Time moves quickly – the older you get the faster it seems to go. I left my home country of the United States at the start of 2005, off on an adventure to join my then boyfriend in Australia for a summer. Of course, readers of this website know that our summer time together evolved into a long-term relationship and then marriage a few years ago. I was so carefree and free-spirited back then. I’m not so different now but perhaps a little more serious, more cautious, more forward-thinking.
Jump ahead eight and a half years and I realize that I have been an expat for nearly a quarter of my life. So many Americans never set foot out of North America and yet here I am with all of my amazing international experiences, friends and family on five continents and what I think is a very special perspective on the world. I know I am not unique – there are many other people who have travelled more than I have, and for longer. But each time I have returned to the States I become more and more aware of how many people view my travels as an oddity, something that they don’t understand, and often a point of either envy or surprise at my desire and ability to be so mobile.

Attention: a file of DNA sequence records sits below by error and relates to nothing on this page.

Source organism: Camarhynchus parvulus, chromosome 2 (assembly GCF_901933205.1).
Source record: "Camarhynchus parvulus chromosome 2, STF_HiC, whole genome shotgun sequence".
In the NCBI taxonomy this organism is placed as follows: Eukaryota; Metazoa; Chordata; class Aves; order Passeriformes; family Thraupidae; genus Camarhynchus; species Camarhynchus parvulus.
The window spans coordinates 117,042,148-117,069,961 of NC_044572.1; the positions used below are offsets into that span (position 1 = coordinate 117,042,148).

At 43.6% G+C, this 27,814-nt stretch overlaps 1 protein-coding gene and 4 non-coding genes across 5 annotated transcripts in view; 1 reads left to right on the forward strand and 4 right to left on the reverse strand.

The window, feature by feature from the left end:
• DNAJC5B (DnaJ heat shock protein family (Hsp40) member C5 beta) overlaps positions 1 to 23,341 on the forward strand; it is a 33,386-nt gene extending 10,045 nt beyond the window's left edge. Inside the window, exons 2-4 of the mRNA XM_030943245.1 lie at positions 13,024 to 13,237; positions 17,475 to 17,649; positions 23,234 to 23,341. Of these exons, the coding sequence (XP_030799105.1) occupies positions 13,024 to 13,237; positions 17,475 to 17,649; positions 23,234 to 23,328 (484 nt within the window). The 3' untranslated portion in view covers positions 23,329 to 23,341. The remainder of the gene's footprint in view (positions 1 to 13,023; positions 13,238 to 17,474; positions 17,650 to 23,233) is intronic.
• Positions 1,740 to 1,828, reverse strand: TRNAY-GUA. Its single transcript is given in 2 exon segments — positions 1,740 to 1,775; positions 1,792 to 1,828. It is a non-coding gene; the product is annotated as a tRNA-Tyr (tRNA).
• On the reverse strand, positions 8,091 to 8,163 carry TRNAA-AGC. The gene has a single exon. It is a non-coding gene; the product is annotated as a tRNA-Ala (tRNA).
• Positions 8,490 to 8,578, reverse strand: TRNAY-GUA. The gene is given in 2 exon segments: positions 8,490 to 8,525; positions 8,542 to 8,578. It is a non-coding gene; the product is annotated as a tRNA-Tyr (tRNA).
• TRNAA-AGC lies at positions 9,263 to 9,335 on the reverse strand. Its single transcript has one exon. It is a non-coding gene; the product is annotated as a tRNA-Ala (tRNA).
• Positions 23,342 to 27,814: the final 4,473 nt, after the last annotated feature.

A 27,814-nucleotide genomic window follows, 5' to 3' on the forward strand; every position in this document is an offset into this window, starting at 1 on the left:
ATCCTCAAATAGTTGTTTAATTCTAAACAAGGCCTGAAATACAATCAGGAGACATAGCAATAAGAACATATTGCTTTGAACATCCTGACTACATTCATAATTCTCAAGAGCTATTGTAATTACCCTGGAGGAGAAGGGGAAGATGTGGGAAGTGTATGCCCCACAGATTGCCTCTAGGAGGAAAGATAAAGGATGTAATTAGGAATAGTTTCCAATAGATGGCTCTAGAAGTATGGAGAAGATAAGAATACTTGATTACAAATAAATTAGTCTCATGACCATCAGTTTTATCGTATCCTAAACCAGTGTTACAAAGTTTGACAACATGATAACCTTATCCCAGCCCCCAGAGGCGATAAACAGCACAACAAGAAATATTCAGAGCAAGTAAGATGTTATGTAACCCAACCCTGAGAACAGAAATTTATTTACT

I am also a dual citizen now, with the constant question of which country I belong to more. Personality comes into that, I believe. Personally, I feel very American. Australia is a beautiful country and there are so many things I love about it. But there are frustrations too. I never feel 100 per cent a part of things when I am there. I’ll be going about my business and feel quite at home, but then I’ll be in a grocery store and encounter someone staring at me because of my accent or be asked how long I’m visiting for and my day is interrupted, a constant reminder that I am not truly of that place. Not that it has stopped me from trying.
I rarely have time to stop and contemplate about myself – in fact, I try to refrain from self-analysis as much as possible. I already live in my head too much so why add the burdens of statehood to the ever-growing list of things I need to think about as a grown-up? So this post is a treat for me. I want to talk a little about how being abroad long-term has changed me. Of course, it’s difficult to tell whether the current incarnation of myself is the product of normal maturity or being overseas. Surely it is a combination of both. I will never know how I may have turned out differently had I not been away from my country of birth during the formative years of my 20s.